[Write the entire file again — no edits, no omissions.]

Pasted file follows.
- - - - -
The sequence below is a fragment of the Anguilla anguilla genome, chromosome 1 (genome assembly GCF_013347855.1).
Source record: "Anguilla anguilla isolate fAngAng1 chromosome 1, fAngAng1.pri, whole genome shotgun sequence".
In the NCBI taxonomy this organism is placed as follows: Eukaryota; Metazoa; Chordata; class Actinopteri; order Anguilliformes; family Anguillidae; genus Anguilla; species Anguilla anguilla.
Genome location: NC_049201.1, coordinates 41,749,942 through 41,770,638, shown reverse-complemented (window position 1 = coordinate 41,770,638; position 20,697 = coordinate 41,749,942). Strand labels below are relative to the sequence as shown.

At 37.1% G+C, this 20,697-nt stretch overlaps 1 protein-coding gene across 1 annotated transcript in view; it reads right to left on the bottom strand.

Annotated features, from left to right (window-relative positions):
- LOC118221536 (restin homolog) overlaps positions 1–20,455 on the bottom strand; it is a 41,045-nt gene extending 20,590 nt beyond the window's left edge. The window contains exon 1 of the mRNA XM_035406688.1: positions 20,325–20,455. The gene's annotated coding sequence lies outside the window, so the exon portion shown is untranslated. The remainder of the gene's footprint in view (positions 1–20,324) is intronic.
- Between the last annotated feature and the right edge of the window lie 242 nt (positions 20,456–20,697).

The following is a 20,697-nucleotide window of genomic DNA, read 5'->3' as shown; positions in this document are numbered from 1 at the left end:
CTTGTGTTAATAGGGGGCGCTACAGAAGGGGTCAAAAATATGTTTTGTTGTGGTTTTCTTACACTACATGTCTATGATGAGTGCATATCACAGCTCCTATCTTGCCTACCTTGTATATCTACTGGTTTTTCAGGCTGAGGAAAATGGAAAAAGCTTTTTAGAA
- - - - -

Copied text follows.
The sequence below is a fragment of the Anguilla anguilla genome, chromosome 1 (genome assembly GCF_013347855.1).
Source record: "Anguilla anguilla isolate fAngAng1 chromosome 1, fAngAng1.pri, whole genome shotgun sequence".
In the NCBI taxonomy this organism is placed as follows: Eukaryota; Metazoa; Chordata; class Actinopteri; order Anguilliformes; family Anguillidae; genus Anguilla; species Anguilla anguilla.
Genome location: NC_049201.1, coordinates 41,749,942 through 41,770,638, shown reverse-complemented (window position 1 = coordinate 41,770,638; position 20,697 = coordinate 41,749,942). Strand labels below are relative to the sequence as shown.

At 37.1% G+C, this 20,697-nt stretch overlaps 1 protein-coding gene across 1 annotated transcript in view; it reads right to left on the bottom strand.

Annotated features, from left to right (window-relative positions):
- LOC118221536 (restin homolog) overlaps positions 1–20,455 on the bottom strand; it is a 41,045-nt gene extending 20,590 nt beyond the window's left edge. The window contains exon 1 of the mRNA XM_035406688.1: positions 20,325–20,455. The gene's annotated coding sequence lies outside the window, so the exon portion shown is untranslated. The remainder of the gene's footprint in view (positions 1–20,324) is intronic.
- Between the last annotated feature and the right edge of the window lie 242 nt (positions 20,456–20,697).

The following is a 20,697-nucleotide window of genomic DNA, read 5'->3' as shown; positions in this document are numbered from 1 at the left end:
CTTGTGTTAATAGGGGGCGCTACAGAAGGGGTCAAAAATATGTTTTGTTGTGGTTTTCTTACACTACATGTCTATGATGAGTGCATATCACAGCTCCTATCTTGCCTACCTTGTATATCTACTGGTTTTTCAGGCTGAGGAAAATGGAAAAAGCTTTTTAGAA